The Washington Times, July 12, 2023
On May 12, the Biden administration implemented seemingly tough restrictions on asylum intended to slow illegal immigration. It also expanded the “legal” entry of those who likely would have come in as illegal immigrants earlier.
The Department of Homeland Security is crowing that the administration “has led the largest expansion of legal [immigration] pathways in decades.”
The tougher asylum standards and stricter use of deportation are supposed to offset the lifting of Title 42, which had allowed authorities to expel many border crossers with minimal legal fuss.
The administration plans to grant “parole” to 360,000 migrants annually from Cuba, Haiti, Nicaragua and Venezuela. The program has received 1.5 million requests to “sponsor” people from those four countries since January.
Once admitted as parolees, the new arrivals can “sponsor” other parolees from those four countries.
The White House also allows migrants in Mexico to book appointments at border “ports of entry” via the CPB One app. This program, along with the stricter asylum standards, is supposed to discourage illegal crossings and drive border crossers to official border “ports.”
The end result for most who can score an appointment is parole with work authorization. It is also overbooked with more than 62,000 people applying for the first 1,000 appointments available for one day, May 24.
Reportedly, families with children are still illegally crossing the border between ports of entry and turning themselves over to border officials to be released with a Notice to Appear, or NTA, before immigration authorities at a later date. According to the left-of-center Migration Policy Institute, “only a fraction of those with CBP One appointments undergo actual asylum screening. Instead, they are often screened only for security concerns and quickly released into the country with two years of parole and an NTA. Hence, although the administration is encouraging asylum seekers to arrive at ports of entry, only minimal processing happens there.” Superficial and cursory health screening is one result of this “minimal processing.” Then there are the Afghan and Ukrainian parole programs. At least 200,000 have arrived as parolees under these two programs.
The Department of Homeland Security reports that over 300,000 Ukrainians have arrived since the Russians invaded Ukraine in February 2022. Of these, 125,000 came under the Uniting for Ukraine program, which has no upper numerical limit. The Ukrainian program allows new arrivals to immediately invite or “sponsor” others as parolees from Ukraine.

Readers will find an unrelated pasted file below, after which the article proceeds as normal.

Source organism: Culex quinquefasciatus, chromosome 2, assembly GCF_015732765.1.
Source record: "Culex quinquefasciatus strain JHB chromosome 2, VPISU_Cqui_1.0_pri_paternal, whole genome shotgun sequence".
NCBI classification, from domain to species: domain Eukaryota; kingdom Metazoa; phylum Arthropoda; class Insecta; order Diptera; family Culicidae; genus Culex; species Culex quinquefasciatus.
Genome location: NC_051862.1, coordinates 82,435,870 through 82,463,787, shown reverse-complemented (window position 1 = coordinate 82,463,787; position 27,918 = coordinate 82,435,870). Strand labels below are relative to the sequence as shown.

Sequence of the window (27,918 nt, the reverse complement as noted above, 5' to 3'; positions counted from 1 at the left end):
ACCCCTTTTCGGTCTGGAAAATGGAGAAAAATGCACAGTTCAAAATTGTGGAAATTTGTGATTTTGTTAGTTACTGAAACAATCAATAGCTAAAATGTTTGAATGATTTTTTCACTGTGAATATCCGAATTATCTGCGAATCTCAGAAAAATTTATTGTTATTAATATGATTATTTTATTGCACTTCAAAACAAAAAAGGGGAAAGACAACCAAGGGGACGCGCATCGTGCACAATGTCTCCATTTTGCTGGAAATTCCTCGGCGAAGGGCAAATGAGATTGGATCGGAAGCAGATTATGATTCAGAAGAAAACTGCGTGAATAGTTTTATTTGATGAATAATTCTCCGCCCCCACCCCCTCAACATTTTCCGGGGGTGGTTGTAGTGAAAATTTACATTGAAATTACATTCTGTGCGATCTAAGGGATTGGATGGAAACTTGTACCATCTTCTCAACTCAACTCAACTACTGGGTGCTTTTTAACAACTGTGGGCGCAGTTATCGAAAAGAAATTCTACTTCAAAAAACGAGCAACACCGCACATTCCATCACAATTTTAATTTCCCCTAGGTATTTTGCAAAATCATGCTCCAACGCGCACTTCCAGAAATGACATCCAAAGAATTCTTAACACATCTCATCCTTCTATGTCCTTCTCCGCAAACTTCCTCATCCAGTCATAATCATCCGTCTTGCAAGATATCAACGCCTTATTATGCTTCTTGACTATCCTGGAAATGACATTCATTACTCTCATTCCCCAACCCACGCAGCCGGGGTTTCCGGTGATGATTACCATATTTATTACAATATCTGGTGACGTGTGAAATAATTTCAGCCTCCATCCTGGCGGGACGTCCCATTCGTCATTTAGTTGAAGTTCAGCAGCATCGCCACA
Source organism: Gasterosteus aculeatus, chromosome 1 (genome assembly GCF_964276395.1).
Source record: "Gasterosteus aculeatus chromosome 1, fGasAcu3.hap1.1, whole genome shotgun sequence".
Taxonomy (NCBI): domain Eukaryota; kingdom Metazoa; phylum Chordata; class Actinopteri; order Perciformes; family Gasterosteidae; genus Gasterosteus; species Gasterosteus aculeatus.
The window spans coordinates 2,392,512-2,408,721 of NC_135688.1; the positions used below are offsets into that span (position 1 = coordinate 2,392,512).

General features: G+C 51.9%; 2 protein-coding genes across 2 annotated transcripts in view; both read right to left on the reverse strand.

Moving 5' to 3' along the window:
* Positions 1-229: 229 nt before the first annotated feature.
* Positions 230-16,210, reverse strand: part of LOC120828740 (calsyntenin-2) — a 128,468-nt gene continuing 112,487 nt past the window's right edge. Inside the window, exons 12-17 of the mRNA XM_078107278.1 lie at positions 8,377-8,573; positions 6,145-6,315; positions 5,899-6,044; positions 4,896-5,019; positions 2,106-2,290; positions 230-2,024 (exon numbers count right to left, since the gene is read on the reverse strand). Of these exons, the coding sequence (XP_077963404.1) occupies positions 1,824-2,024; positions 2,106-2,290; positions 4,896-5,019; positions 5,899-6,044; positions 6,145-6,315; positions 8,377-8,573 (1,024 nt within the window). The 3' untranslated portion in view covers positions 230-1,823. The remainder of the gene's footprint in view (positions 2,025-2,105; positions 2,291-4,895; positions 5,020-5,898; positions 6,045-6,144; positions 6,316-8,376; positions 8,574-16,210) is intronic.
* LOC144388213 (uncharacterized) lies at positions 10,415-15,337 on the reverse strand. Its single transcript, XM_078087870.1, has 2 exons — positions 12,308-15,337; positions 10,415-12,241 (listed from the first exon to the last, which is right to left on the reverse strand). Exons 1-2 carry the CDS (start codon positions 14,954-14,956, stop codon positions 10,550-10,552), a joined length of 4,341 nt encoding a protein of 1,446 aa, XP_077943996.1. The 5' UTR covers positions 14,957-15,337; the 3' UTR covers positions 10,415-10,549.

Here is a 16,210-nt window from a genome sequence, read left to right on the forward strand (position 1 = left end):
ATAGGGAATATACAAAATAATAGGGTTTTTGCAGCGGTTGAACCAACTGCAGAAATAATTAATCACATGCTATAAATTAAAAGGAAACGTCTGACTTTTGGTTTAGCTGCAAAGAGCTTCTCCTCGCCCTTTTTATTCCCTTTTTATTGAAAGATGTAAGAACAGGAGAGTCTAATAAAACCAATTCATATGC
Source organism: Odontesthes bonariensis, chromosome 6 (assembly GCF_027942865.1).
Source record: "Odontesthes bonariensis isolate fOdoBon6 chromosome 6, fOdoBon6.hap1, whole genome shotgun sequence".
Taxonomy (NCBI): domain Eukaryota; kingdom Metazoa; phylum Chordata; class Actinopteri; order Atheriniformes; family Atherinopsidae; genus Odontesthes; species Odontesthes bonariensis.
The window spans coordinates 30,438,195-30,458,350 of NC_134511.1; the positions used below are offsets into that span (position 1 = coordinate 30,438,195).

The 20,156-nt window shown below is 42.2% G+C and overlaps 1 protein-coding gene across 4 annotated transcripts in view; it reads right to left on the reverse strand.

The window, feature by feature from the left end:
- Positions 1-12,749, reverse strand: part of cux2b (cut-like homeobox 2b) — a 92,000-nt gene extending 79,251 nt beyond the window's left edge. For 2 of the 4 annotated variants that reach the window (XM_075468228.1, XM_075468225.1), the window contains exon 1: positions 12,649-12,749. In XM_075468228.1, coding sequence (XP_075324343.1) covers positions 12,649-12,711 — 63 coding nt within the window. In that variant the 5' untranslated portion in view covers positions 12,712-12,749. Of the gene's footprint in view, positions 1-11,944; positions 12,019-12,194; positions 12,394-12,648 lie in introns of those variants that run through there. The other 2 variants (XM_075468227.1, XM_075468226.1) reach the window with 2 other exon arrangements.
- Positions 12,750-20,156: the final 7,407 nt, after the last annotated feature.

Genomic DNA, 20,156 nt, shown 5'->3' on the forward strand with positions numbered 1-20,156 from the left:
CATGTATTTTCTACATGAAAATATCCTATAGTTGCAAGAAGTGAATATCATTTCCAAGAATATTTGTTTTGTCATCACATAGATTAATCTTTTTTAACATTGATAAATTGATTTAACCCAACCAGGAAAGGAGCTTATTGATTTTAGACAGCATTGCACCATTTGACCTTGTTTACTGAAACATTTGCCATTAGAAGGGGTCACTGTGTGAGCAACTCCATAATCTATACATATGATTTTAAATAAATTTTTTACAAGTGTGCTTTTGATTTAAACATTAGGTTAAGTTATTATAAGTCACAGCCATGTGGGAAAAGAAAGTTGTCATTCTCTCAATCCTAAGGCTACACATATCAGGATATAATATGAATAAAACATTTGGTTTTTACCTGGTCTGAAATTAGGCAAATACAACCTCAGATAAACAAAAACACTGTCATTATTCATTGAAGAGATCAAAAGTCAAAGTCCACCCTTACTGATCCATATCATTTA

Parolees from Afghanistan and Ukraine are eligible for all forms of welfare upon arrival. The rest of the parolee population will become “qualified aliens” for the purpose of benefits after five years in parole status.
George Fishman, a senior legal fellow at the Center for Immigration Studies and former acting chief counsel for U.S. Citizenship and Immigration Services, has calculated that when the five-year mark hits for the bulk of today’s arriving parolees — whose “sponsors” had pledged to support them — the welfare cost to American taxpayers will reach about $3 billion per year per million parolees.
Including Afghans and Ukrainians, the Biden administration has paroled in over 1 million people who would have otherwise been barred from immigrating to the U.S. (Lawsuits by some affected states are underway to stop the indiscriminate use of parole authority by the administration. A bill passed by the House would do the same, but it has little chance of passage.)
Parole was never intended to admit entire groups of people. Rather, it offers temporary entry on a case-by-case, emergency basis for “urgent humanitarian reasons” or “significant public benefit.”
As implemented, President Biden’s parole programs allow for recipients to remain for two years. There are numerous paths to permanent immigrant status, some of which are expensive, complex, time-consuming, and without guarantee of desired result.
The city of Memphis, Tennessee, is spending $250,000 in COVID relief funds for legal fees to help 36 Afghans file asylum claims. Obviously, this is not a “scalable solution” for the more than 1 million parolees in the country now.
Congress will be forced to deal with this one way or another. In the meantime, the administration can renew the parole term indefinitely or grant country-based Temporary Protected Status to parolees.
Earlier this year, Homeland Security Secretary Alejandro Mayorkas declared his intent “to make sure that we have safe, orderly, and legal pathways for individuals to be able to access our legal system. ... When we talk about legislation, it is building the orderly, legal pathways for people to obtain relief under our laws.”
Legislation? The administration has revamped U.S. immigration without legislation and handed Congress a fait accompli.
It is no longer about who should be let in and who should be kept out. It is about getting one giant step closer to open borders.